Carrying on our family tree of the lovely ferret, this week we’re looking at some more subfamilies on the mustelidae side of things.
Let’s start with the subfamily of Guloninae. This is all to do with martens and wolverines.
Let’s start with the EU pine marten, which I always assumed sat with mink and polecats on the family tree. However they’re not that closely related.
So next there’s the Helictidinae. These are the ferret badgers. And I believe does what it says on the tin. It’s somewhere between a ferret and a badger. They’re slightly bonkers and I don’t think you can mistake them for anything else.
Ictonychinae Next is the Ictonychinae. This is the African polecat and the grisons. I had no idea what a grison was, so I googled it a little bit further and I think they are also called the South American wolverine. They are quite similar in a way to a honey badger. Okay, so then you’ve got the lutrinae, which are the otters, which we’ve already looked at last week.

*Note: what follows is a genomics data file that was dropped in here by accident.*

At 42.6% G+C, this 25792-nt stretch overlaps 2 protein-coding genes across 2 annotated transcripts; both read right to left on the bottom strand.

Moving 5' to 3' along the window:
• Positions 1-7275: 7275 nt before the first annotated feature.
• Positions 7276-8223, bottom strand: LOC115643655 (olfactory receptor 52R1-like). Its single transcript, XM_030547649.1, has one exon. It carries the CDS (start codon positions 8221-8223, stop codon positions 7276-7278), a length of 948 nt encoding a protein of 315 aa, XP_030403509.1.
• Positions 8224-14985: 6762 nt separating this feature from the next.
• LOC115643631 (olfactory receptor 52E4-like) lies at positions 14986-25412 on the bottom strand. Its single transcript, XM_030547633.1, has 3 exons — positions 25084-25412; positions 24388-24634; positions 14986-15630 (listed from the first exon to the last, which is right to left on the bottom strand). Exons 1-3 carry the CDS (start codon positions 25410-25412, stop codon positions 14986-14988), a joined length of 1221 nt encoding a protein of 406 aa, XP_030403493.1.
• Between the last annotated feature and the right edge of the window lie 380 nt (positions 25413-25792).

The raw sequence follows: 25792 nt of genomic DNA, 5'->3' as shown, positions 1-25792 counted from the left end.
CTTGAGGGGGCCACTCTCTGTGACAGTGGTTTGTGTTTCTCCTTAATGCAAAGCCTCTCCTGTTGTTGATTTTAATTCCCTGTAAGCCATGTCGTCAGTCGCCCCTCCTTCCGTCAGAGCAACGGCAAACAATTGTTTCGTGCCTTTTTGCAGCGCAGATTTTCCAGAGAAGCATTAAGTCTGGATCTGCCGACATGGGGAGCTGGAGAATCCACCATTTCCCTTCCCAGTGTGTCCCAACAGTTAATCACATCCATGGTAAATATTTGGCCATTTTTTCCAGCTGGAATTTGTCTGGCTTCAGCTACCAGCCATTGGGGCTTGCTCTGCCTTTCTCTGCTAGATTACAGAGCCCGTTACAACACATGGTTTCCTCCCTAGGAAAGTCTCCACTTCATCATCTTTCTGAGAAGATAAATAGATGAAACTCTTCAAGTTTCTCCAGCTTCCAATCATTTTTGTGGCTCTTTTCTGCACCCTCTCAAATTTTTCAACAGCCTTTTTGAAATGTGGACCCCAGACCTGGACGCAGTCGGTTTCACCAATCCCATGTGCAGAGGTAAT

From there, there’s another subfamily called the melinae. And this is our Eurasian badger. And this is what we think of when we think of a badger in Britain.
So then you’ve got the honey badger, which is the mellivorinae – I think these are super cute. For me, they bridge the gap between the shape of a badger and the shape of a more of a mustelid formation, they still have that elongated body and their short legs, but the beginning of their face is starting to change ever so slightly. These creatures are incredibly intelligent, incredibly naughty, and incredibly wonderful to watch.
Within actually the Super Family musteloidea, you still have skunk, but it’s actually in its own family, mephitidae. And that is your skunk and your stink badgers. So they were classified within the family and then the subfamilies within the other mustelids. But more recently they’ve genetically been shown to be more different than previously thought. So they’ve been given their own subfamily within the Superfamily musteloidea.
Let’s look at arctoidea which is within the pinnipedia family. It blows my mind to thing that our little weasels are more closely related to seals and sea lions than they are to bears or dogs.
Check out the video to go with this week’s blog and we’ll be back next week with more ferrety fun.